If you are a subcontractor and a problem arises during a project, it is frequently in your best interest to address the problem immediately. If you wait too long, you may lose your right to raise a dispute against the general contractor and will likely face additional hurdles and costs to resolve the contract dispute.

Subcontractors are often surprised to hear that, if they wait little more than a week to address a problem, they may have acted too late to preserve their legal rights. The often-used CCA-1 2021 Stipulated Price Subcontract published by the Canadian Construction Association contains several provisions that require subcontractors to give written notice to the general contractor promptly if a problem arises. For example:

  • Delays – SCC 6.5.4 requires the subcontractor to give written notice within 7 working days from when the delay starts if the subcontractor requires an extension of time to complete their work.
  • Increase to Subcontract Price – SCC 6.6.1 requires timely written notice to claim an increase in the subcontract price. Following receipt of the written notice, the contractor has 10 working days to reply. If the subcontractor disagrees with the contractor’s reply, under SCC 8.3.1, the subcontractor has only 7 working days to provide written notice to dispute.
  • Disagreement with Contractor’s Decisions – If a subcontractor disagrees with a decision made by the contractor, depending on the particular circumstances, the subcontractor may have only 7 working days to notify the contractor in writing that the subcontractor disputes the decision under SCC 8.3.1.
  • Preserving Breach of Contract / Negligence Claims – Finally, if a subcontractor has a claim for breach of contract or negligence that arose while the subcontract work was being completed, under SCC 13.2.1, the subcontractor must provide written notice to the contractor about that claim no later than 10 calendar days before the expiry of the builder lien period. If the subcontractor fails to provide this notice, the contractor may have a complete defense to the subcontractor’s claim.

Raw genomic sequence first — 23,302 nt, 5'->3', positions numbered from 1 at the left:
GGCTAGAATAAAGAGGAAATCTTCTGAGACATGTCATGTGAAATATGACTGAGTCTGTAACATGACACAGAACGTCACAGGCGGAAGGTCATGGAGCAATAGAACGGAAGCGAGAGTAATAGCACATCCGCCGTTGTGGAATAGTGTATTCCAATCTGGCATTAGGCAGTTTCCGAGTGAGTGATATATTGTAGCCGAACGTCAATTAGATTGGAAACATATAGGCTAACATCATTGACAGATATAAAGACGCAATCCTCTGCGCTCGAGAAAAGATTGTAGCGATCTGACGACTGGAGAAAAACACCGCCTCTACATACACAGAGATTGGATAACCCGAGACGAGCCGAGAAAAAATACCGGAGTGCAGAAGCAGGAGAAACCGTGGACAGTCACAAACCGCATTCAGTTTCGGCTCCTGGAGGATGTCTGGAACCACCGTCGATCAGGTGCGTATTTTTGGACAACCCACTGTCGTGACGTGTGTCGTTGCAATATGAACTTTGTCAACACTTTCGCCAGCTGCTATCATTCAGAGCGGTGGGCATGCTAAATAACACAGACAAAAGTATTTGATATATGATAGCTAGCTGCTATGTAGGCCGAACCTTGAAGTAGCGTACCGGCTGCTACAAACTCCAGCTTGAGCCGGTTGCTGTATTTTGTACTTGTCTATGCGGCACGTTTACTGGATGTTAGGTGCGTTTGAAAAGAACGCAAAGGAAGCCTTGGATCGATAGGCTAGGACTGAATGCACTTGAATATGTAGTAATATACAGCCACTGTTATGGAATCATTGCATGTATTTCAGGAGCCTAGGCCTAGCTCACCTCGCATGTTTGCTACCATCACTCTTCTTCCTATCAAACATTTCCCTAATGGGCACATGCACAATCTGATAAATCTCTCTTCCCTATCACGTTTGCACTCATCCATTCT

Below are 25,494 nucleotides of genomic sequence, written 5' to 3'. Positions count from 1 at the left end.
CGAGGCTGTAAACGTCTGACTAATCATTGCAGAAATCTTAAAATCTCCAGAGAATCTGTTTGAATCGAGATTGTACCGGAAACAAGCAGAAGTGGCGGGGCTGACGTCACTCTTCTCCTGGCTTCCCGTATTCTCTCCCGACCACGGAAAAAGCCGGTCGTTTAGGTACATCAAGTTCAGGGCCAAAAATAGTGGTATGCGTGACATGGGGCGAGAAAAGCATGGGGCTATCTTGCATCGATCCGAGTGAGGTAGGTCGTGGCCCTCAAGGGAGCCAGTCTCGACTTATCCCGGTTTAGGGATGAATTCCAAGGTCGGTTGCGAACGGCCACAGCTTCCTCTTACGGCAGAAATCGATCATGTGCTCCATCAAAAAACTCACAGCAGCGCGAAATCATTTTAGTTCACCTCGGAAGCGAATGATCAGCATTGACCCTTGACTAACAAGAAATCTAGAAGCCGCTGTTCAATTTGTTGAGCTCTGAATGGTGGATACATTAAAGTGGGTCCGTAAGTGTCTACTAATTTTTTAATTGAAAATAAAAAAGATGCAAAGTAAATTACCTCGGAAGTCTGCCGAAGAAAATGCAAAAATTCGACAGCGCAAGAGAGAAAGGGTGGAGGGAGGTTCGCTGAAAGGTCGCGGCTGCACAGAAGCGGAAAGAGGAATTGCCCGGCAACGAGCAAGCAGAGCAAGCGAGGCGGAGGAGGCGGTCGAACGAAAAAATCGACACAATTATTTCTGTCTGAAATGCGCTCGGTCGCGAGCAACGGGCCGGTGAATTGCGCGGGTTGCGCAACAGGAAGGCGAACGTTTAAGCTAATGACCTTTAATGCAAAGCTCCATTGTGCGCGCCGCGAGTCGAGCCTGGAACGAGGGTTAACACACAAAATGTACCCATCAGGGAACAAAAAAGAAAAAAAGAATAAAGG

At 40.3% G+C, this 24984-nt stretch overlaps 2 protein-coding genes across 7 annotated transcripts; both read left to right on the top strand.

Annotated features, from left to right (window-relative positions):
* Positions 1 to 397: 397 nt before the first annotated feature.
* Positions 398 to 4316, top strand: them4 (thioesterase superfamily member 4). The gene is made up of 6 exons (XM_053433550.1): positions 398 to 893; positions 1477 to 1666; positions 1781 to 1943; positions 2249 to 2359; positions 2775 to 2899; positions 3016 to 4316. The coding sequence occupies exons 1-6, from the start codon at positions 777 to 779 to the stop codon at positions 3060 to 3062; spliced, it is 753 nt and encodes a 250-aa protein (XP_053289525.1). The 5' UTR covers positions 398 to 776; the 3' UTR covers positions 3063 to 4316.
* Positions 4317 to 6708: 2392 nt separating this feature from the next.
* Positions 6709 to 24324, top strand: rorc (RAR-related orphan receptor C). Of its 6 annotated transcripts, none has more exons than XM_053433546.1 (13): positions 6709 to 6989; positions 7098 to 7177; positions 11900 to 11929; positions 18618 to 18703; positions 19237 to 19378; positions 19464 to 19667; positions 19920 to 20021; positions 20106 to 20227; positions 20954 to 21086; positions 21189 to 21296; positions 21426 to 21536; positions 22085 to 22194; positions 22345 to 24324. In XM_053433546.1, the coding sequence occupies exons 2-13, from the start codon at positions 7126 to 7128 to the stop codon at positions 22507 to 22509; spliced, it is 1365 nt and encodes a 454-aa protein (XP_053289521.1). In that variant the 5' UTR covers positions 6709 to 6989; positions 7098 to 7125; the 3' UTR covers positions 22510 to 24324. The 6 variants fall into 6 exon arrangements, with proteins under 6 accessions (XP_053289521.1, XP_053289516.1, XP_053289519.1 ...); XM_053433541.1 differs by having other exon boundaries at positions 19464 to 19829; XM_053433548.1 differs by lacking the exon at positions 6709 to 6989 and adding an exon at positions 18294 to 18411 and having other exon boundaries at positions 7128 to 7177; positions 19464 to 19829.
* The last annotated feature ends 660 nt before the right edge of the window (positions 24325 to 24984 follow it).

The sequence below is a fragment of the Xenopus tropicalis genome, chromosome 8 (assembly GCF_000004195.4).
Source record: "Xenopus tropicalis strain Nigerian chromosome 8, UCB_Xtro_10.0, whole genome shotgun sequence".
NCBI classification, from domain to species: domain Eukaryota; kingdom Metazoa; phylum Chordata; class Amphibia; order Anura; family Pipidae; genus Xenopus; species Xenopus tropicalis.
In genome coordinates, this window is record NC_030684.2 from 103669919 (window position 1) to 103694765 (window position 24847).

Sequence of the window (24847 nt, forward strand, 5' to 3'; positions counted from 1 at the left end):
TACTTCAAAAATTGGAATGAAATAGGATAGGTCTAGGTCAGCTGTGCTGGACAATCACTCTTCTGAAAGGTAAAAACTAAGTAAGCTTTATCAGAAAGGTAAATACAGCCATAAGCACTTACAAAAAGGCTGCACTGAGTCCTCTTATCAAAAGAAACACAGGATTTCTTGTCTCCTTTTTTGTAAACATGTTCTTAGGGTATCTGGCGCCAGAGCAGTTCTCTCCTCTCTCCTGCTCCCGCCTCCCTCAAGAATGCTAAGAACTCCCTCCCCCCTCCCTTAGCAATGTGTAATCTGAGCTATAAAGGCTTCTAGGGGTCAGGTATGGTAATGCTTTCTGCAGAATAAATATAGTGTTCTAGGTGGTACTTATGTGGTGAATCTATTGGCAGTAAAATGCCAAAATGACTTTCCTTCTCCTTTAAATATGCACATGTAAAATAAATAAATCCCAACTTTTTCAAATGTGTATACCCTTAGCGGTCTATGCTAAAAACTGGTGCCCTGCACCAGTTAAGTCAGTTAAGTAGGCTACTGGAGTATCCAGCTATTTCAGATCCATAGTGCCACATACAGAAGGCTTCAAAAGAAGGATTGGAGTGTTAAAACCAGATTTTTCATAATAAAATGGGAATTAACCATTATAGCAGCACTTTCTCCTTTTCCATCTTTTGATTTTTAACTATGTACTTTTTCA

Tips & Tricks for Contract Disputes

If you believe you may be heading into a disagreement with the general contractor, you should seek immediate and early legal advice. There is specific language we can recommend you use in your communications with the general contractor that will help you preserve your legal rights and even avoid a larger dispute or problem down the road. You will also want to think carefully about the steps you take to resolve a dispute mid-project. Depending on your situation you may want to:

  • Re-think who you are talking to on site and see if there is another representative of the general contractor or owner you can speak with to defuse the situation;
  • See if it makes sense to involve the consultant or another neutral party;
  • Force the general contractor, under SCC 8.1.1, to issue in writing a formal decision about the matter at hand;
  • Consider whether you should exercise any contractual entitlement to suspend the work; or
  • If the situation warrants, exercise any contractual entitlement to terminate the contract.

Before taking any steps to suspend the work or terminate the contract, you need to carefully weigh the risks associated with simply walking off the job. Often times, there are less drastic steps you can take that will provide you with the outcome you need without risking a claim for breach of contract from the general contractor.

At Pihl Law Corporation, our team of litigators has experience with a wide assortment of construction disputes at all levels of dispute resolution. Contact us today for a consultation.

The information provided above is for educational purposes only. This information is not intended to replace the advice of a lawyer or address specific situations. Your personal situation should be discussed with a lawyer. If you have any questions or concerns, contact a legal professional.

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